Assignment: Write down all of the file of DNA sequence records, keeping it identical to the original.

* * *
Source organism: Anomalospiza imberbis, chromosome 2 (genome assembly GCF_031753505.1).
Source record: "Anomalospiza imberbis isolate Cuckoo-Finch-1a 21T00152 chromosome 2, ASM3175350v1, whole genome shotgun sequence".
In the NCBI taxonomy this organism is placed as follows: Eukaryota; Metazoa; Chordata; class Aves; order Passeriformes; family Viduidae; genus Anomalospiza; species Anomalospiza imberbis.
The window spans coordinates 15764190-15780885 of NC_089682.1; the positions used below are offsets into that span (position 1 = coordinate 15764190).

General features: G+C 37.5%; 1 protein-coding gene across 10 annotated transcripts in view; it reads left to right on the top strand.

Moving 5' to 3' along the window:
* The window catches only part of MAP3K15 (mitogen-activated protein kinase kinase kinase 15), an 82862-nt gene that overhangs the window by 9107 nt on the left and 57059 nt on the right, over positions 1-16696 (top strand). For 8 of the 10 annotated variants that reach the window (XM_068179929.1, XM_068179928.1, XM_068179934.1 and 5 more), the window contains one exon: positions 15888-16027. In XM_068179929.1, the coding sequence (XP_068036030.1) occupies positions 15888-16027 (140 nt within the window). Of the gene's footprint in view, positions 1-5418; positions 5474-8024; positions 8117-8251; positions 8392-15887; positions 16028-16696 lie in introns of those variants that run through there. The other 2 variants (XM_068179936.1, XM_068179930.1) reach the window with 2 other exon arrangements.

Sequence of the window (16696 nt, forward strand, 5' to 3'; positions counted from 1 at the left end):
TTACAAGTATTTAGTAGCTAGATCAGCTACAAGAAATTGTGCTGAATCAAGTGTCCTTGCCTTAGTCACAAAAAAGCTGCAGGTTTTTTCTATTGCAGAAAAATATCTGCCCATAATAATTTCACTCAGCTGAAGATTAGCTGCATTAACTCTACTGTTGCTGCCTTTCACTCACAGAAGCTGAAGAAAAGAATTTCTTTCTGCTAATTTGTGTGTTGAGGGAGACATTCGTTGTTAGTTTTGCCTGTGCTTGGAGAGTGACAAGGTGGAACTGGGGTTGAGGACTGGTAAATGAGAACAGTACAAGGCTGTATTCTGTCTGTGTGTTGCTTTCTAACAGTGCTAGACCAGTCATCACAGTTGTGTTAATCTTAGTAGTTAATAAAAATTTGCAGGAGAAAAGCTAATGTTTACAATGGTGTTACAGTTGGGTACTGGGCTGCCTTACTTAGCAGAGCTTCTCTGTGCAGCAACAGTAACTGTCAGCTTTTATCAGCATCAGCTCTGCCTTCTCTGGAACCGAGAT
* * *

Source organism: Anomalospiza imberbis, chromosome 2 (genome assembly GCF_031753505.1).
Source record: "Anomalospiza imberbis isolate Cuckoo-Finch-1a 21T00152 chromosome 2, ASM3175350v1, whole genome shotgun sequence".
In the NCBI taxonomy this organism is placed as follows: Eukaryota; Metazoa; Chordata; class Aves; order Passeriformes; family Viduidae; genus Anomalospiza; species Anomalospiza imberbis.
The window spans coordinates 15764190-15780885 of NC_089682.1; the positions used below are offsets into that span (position 1 = coordinate 15764190).

General features: G+C 37.5%; 1 protein-coding gene across 10 annotated transcripts in view; it reads left to right on the top strand.

Moving 5' to 3' along the window:
* The window catches only part of MAP3K15 (mitogen-activated protein kinase kinase kinase 15), an 82862-nt gene that overhangs the window by 9107 nt on the left and 57059 nt on the right, over positions 1-16696 (top strand). For 8 of the 10 annotated variants that reach the window (XM_068179929.1, XM_068179928.1, XM_068179934.1 and 5 more), the window contains one exon: positions 15888-16027. In XM_068179929.1, the coding sequence (XP_068036030.1) occupies positions 15888-16027 (140 nt within the window). Of the gene's footprint in view, positions 1-5418; positions 5474-8024; positions 8117-8251; positions 8392-15887; positions 16028-16696 lie in introns of those variants that run through there. The other 2 variants (XM_068179936.1, XM_068179930.1) reach the window with 2 other exon arrangements.

Sequence of the window (16696 nt, forward strand, 5' to 3'; positions counted from 1 at the left end):
TTACAAGTATTTAGTAGCTAGATCAGCTACAAGAAATTGTGCTGAATCAAGTGTCCTTGCCTTAGTCACAAAAAAGCTGCAGGTTTTTTCTATTGCAGAAAAATATCTGCCCATAATAATTTCACTCAGCTGAAGATTAGCTGCATTAACTCTACTGTTGCTGCCTTTCACTCACAGAAGCTGAAGAAAAGAATTTCTTTCTGCTAATTTGTGTGTTGAGGGAGACATTCGTTGTTAGTTTTGCCTGTGCTTGGAGAGTGACAAGGTGGAACTGGGGTTGAGGACTGGTAAATGAGAACAGTACAAGGCTGTATTCTGTCTGTGTGTTGCTTTCTAACAGTGCTAGACCAGTCATCACAGTTGTGTTAATCTTAGTAGTTAATAAAAATTTGCAGGAGAAAAGCTAATGTTTACAATGGTGTTACAGTTGGGTACTGGGCTGCCTTACTTAGCAGAGCTTCTCTGTGCAGCAACAGTAACTGTCAGCTTTTATCAGCATCAGCTCTGCCTTCTCTGGAACCGAGAT